part of this hour has been consumed in a sound sleep by the fireside
after putting on dry things. I met Baron Hume,  and we praised each
other's hardihood for daring to take exercise in such weather, agreeing
that if a man relax the custom of his exercise in Scotland for a bad
day he is not likely to resume it in a hurry. The other moiety of the
time was employed in looking over the Mémoires de Fauche-Borel.
 This learned gentleman died in his house, 34 Moray Place,
Edinburgh, on the 30th August 1838, aged eighty-two. He had filled
various important situations with great ability during his long
life:—Sheriff of Berwick and West Lothian, Professor of Scots Law in
the University, and afterwards a Baron of Exchequer, which latter office
he held till the abolition of the court in 1830. He is best remembered
by his work on the Criminal Law of Scotland, published in 1797. He
bequeathed his uncle the historian's correspondence with Rousseau and
other distinguished foreigners to the Royal Society of Edinburgh.
 Published in four volumes, 8vo, 1829. Fauche-Borel, an
agent of the Bourbons, had just died. The book is still in the
February 20.—The Court duly took me up from eleven till about three,
but left some time for labour, which I employed to purpose, at least I
hope so. I declined going to the exhibition of paintings to-night;
neither the beauties of art nor of nature have their former charms for
me. I finished, however, about seven pages of manuscript, which is a
fair half of volume III. I wish I could command a little more time and I
would soon find you something or other, but the plague is that time is
wanting when I feel an aptitude to work, and when time abounds, the
will, at least the real efficient power of the faculties, is awanting.
Still, however, we make way by degrees. I glanced over some metrical
romances published by Hartshorne, several of which have not seen the
light. They are considerably curious, but I was surprised to see them
mingled with Blanchefleur and Florês and one or two others which
might have been spared. There is no great display of notes or
prolegomena, and there is, moreover, no glossary. But the work is well
 Ancient Metrical Tales, edited by Rev. C.H. Hartshorne.
8vo London, 1829.
February 21.—Colonel Ferguson breakfasted with us. I was detained at
the Parliament House till the hour of poor Mrs. Ballantyne's funeral,
then attended that melancholy ceremony. The husband was unable to
appear; the sight of the poor children was piteous enough. James
Ballantyne has taken his brother Sandy into the house, I mean the firm,
about which there had formerly been some misunderstanding.
I attended the Bannatyne Club. We made a very good election, bringing in
Lord Dalhousie and the Lord Clerk Register.  Our dinner went pretty
well off, but I have seen it merrier. To be sure old Dr. J., like an
immense featherbed, was burking me, as the phrase now goes, during the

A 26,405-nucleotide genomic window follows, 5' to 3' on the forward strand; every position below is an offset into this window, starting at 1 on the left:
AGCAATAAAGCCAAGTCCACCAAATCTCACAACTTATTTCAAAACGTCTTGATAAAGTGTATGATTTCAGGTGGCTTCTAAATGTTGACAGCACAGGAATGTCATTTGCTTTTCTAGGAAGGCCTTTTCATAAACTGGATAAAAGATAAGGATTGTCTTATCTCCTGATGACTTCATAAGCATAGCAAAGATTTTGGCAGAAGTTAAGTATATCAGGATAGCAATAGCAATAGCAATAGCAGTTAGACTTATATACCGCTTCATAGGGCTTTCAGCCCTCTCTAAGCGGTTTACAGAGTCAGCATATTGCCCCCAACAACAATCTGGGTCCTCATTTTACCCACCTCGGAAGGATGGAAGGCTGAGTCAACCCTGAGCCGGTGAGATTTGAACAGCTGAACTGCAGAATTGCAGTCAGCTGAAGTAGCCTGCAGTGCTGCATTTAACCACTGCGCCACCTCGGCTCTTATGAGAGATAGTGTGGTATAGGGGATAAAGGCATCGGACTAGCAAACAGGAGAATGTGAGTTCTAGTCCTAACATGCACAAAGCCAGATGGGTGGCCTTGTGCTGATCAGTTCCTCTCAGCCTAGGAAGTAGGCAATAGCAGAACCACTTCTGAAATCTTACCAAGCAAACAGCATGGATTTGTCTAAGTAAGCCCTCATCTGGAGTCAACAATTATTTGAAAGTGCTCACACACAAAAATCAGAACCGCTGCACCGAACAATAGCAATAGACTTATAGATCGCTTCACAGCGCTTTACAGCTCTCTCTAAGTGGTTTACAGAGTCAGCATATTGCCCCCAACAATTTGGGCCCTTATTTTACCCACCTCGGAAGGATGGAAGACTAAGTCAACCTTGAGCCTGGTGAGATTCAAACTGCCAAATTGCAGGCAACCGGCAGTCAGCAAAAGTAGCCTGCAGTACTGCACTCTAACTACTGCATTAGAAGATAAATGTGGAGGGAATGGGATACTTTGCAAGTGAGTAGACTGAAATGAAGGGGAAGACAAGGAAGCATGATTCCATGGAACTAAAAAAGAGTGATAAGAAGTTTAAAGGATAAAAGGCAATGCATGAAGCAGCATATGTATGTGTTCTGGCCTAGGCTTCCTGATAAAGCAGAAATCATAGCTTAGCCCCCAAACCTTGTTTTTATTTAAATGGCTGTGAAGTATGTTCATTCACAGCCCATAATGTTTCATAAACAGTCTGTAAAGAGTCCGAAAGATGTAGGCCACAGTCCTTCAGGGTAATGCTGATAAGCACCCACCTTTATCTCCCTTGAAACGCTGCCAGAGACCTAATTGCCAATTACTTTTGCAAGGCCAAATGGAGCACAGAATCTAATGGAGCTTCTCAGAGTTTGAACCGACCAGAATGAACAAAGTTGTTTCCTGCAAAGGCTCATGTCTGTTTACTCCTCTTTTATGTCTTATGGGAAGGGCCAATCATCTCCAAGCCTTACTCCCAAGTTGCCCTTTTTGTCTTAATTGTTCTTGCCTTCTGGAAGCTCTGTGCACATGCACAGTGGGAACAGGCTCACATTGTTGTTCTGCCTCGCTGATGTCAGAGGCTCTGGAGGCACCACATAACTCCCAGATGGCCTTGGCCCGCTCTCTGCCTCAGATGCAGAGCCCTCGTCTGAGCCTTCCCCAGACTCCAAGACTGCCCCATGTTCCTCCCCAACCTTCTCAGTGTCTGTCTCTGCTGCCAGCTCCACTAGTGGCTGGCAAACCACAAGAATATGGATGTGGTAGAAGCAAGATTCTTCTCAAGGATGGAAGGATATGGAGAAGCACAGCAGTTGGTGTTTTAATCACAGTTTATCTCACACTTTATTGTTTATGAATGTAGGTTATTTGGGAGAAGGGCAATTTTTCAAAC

whole time. I am sure that word will stick in the language for one
 The Right Hon. William Dundas, born 1762, died 1845;
appointed Lord Clerk Register in 1821.
February 22.—Very rheumatic. I e'en turned my table to the fire and
feagued it away, as Bayes says. Neither did I so much as cast my eyes
round to see what sort of a day it was—the splashing on the windows
gave all information that was necessary. Yet, with all my leisure,
during the whole day I finished only four leaves of copy—somewhat of
the least, master Matthew. 
 Ben Jonson, Every Man in his Humour, Act I. Sc. 4.
There was no interruption during the whole day, though the above is a
poor account of it.
February 23.—Up and at it. After breakfast Mr. Hay Drummond came in
enchanted about Mons Meg,  and roaring as loud as she could have
done for her life when she was in perfect voice.
 For notices of this gigantic cannon see ante, vol. i.
p. 43, and post, pp. 247-8; also Life, vol. vii. pp. 86-87.
James Ballantyne came in, to my surprise, about twelve o'clock. He was
very serious, and spoke as if he had some idea of sudden and speedy
death. He mentioned that he had named Cadell, Cowan, young Hughes, and
his brother to be his trustees with myself. He has settled to go to the
country, poor fellow, to Timpendean, as I think.
We dined at Skene's, where we met Mr. and Mrs. George Forbes, Colonel
and Mrs. Blair, George Bell, etc. The party was a pleasant one. Colonel
Blair said, that during the Battle of Waterloo there was at the
commencement some trouble necessary to prevent the men from breaking
their ranks. He expostulated with one man: "Why, my good fellow, you
cannot propose to beat the French alone?—better keep your ranks." The
man, who was one of the 71st, returned to his ranks, saying, "I believe
you are very right, sir, but I am a man of very hot temper." There
was much bonhomie in the reply.
February 24.—Snowy miserable morning. I corrected my proofs, but had
no time to write anything. We, i.e. myself and the two Annes, went to
breakfast with Mr. Drummond Hay, where we again met Colonel and Mrs.
Blair, with Thomas Thomson. We looked over some most beautiful
drawings  which Mrs. Blair had made in different parts of India,
exhibiting a species of architecture so gorgeous, and on a scale so
extensive, as to put to shame the magnificence of Europe. And yet, in